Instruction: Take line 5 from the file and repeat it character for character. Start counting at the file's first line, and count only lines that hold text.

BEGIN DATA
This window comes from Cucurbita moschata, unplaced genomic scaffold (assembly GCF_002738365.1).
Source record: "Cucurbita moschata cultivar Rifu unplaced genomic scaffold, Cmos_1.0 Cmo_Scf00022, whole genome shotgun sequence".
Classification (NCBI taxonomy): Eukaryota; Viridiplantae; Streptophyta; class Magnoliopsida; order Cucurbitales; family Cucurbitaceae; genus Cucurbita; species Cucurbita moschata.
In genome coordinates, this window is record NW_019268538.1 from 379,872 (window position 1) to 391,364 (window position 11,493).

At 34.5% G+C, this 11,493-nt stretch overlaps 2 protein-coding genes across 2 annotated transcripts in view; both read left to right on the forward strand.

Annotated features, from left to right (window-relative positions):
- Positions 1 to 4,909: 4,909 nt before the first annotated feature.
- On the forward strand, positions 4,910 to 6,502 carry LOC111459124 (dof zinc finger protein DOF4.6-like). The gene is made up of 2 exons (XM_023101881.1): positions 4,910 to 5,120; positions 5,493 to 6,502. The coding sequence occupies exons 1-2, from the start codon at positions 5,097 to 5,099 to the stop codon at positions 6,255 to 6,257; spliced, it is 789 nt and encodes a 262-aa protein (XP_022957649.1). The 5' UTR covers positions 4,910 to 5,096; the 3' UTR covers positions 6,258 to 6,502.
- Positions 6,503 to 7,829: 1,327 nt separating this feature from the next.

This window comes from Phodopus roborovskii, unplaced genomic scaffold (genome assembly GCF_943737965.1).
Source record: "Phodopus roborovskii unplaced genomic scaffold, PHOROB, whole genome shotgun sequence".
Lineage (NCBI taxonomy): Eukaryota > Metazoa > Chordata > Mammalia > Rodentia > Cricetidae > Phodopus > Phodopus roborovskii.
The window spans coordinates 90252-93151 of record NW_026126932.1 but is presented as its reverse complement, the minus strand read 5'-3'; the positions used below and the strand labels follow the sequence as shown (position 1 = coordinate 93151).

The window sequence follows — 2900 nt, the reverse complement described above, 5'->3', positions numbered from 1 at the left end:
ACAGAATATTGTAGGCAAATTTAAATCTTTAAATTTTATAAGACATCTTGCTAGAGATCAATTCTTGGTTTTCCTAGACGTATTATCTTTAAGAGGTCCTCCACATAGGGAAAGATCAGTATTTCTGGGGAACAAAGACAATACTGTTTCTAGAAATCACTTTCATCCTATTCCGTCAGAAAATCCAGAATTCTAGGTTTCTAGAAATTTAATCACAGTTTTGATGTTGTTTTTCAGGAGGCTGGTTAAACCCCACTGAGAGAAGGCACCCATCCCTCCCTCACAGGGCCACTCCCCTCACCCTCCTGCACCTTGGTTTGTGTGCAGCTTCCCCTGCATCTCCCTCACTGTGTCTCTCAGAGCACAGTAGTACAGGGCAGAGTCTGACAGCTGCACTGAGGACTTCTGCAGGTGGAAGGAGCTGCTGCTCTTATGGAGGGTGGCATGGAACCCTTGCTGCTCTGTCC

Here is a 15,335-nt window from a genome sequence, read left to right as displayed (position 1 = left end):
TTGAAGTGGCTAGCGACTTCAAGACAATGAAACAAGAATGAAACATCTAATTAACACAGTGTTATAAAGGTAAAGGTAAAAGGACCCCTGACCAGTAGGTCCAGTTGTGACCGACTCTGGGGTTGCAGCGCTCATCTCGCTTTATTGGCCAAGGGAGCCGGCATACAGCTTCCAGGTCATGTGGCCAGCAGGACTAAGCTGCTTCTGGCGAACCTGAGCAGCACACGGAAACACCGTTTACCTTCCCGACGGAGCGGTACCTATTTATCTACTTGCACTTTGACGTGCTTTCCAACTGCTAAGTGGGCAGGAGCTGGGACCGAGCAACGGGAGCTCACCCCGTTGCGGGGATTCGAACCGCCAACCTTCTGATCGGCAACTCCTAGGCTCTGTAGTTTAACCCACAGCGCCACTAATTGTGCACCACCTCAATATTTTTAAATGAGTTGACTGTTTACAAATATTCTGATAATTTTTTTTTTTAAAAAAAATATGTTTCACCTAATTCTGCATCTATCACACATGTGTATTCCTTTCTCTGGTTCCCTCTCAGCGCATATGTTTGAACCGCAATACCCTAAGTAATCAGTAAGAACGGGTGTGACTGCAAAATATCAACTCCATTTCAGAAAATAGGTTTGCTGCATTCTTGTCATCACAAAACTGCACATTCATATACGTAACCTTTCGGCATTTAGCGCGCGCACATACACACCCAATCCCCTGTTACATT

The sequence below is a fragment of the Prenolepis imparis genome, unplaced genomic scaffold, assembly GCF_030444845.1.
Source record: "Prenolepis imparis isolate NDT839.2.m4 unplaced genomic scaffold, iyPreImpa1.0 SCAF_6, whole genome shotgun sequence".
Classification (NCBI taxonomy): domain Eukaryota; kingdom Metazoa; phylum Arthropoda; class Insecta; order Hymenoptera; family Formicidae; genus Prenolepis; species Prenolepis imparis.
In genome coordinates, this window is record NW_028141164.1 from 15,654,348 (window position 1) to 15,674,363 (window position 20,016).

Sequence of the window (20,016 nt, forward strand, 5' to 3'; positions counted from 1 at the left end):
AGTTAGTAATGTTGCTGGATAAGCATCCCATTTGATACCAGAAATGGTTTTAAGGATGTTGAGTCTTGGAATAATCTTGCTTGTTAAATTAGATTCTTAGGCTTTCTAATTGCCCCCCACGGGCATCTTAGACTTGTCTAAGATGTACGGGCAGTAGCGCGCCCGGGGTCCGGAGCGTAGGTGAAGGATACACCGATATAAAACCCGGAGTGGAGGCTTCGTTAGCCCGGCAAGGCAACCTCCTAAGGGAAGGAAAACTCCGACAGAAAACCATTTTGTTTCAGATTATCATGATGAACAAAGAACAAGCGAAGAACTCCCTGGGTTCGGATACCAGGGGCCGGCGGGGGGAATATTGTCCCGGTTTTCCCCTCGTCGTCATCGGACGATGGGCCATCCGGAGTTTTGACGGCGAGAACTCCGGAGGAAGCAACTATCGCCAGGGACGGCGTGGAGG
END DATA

At 34.5% G+C, this 11,493-nt stretch overlaps 2 protein-coding genes across 2 annotated transcripts in view; both read left to right on the forward strand.